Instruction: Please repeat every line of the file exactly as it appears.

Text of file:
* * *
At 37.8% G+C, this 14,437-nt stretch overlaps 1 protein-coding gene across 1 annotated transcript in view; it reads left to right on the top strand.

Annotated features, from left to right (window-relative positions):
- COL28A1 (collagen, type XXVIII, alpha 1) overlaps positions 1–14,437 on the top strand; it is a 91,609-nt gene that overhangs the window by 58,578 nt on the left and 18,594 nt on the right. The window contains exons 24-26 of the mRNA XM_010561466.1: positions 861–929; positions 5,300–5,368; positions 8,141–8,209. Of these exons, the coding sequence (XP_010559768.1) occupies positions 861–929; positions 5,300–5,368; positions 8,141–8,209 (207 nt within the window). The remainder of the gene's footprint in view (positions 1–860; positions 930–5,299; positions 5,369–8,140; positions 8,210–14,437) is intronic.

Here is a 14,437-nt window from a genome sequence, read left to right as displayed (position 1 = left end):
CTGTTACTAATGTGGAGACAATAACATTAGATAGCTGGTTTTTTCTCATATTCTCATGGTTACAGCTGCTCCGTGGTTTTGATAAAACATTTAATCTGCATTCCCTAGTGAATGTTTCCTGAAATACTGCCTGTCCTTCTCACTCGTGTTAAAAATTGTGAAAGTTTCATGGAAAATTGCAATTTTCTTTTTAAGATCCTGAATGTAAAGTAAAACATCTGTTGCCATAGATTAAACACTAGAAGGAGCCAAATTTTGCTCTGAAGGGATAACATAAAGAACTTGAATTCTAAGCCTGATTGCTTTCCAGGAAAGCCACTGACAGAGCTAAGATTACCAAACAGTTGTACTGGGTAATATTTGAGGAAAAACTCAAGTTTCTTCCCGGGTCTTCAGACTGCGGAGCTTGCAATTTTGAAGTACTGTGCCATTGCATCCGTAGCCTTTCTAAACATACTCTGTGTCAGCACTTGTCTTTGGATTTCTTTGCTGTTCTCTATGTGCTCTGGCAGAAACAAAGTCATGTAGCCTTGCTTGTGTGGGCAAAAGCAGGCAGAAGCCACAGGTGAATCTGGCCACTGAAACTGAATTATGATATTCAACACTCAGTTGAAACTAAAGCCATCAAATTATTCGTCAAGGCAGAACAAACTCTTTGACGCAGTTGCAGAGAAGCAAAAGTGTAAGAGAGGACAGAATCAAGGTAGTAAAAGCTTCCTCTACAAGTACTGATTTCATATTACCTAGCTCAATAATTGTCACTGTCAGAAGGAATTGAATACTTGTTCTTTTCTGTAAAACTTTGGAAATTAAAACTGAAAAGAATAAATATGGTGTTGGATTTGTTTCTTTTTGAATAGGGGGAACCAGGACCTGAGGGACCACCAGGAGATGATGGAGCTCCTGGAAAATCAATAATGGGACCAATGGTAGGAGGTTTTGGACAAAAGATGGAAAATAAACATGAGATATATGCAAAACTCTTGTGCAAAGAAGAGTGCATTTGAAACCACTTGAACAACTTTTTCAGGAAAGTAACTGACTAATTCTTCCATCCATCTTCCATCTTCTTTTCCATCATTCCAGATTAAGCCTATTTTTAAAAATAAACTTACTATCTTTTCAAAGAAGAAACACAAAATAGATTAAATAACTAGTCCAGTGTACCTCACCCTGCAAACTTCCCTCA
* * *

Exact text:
At 37.8% G+C, this 14,437-nt stretch overlaps 1 protein-coding gene across 1 annotated transcript in view; it reads left to right on the top strand.

Annotated features, from left to right (window-relative positions):
- COL28A1 (collagen, type XXVIII, alpha 1) overlaps positions 1–14,437 on the top strand; it is a 91,609-nt gene that overhangs the window by 58,578 nt on the left and 18,594 nt on the right. The window contains exons 24-26 of the mRNA XM_010561466.1: positions 861–929; positions 5,300–5,368; positions 8,141–8,209. Of these exons, the coding sequence (XP_010559768.1) occupies positions 861–929; positions 5,300–5,368; positions 8,141–8,209 (207 nt within the window). The remainder of the gene's footprint in view (positions 1–860; positions 930–5,299; positions 5,369–8,140; positions 8,210–14,437) is intronic.

Here is a 14,437-nt window from a genome sequence, read left to right as displayed (position 1 = left end):
CTGTTACTAATGTGGAGACAATAACATTAGATAGCTGGTTTTTTCTCATATTCTCATGGTTACAGCTGCTCCGTGGTTTTGATAAAACATTTAATCTGCATTCCCTAGTGAATGTTTCCTGAAATACTGCCTGTCCTTCTCACTCGTGTTAAAAATTGTGAAAGTTTCATGGAAAATTGCAATTTTCTTTTTAAGATCCTGAATGTAAAGTAAAACATCTGTTGCCATAGATTAAACACTAGAAGGAGCCAAATTTTGCTCTGAAGGGATAACATAAAGAACTTGAATTCTAAGCCTGATTGCTTTCCAGGAAAGCCACTGACAGAGCTAAGATTACCAAACAGTTGTACTGGGTAATATTTGAGGAAAAACTCAAGTTTCTTCCCGGGTCTTCAGACTGCGGAGCTTGCAATTTTGAAGTACTGTGCCATTGCATCCGTAGCCTTTCTAAACATACTCTGTGTCAGCACTTGTCTTTGGATTTCTTTGCTGTTCTCTATGTGCTCTGGCAGAAACAAAGTCATGTAGCCTTGCTTGTGTGGGCAAAAGCAGGCAGAAGCCACAGGTGAATCTGGCCACTGAAACTGAATTATGATATTCAACACTCAGTTGAAACTAAAGCCATCAAATTATTCGTCAAGGCAGAACAAACTCTTTGACGCAGTTGCAGAGAAGCAAAAGTGTAAGAGAGGACAGAATCAAGGTAGTAAAAGCTTCCTCTACAAGTACTGATTTCATATTACCTAGCTCAATAATTGTCACTGTCAGAAGGAATTGAATACTTGTTCTTTTCTGTAAAACTTTGGAAATTAAAACTGAAAAGAATAAATATGGTGTTGGATTTGTTTCTTTTTGAATAGGGGGAACCAGGACCTGAGGGACCACCAGGAGATGATGGAGCTCCTGGAAAATCAATAATGGGACCAATGGTAGGAGGTTTTGGACAAAAGATGGAAAATAAACATGAGATATATGCAAAACTCTTGTGCAAAGAAGAGTGCATTTGAAACCACTTGAACAACTTTTTCAGGAAAGTAACTGACTAATTCTTCCATCCATCTTCCATCTTCTTTTCCATCATTCCAGATTAAGCCTATTTTTAAAAATAAACTTACTATCTTTTCAAAGAAGAAACACAAAATAGATTAAATAACTAGTCCAGTGTACCTCACCCTGCAAACTTCCCTCA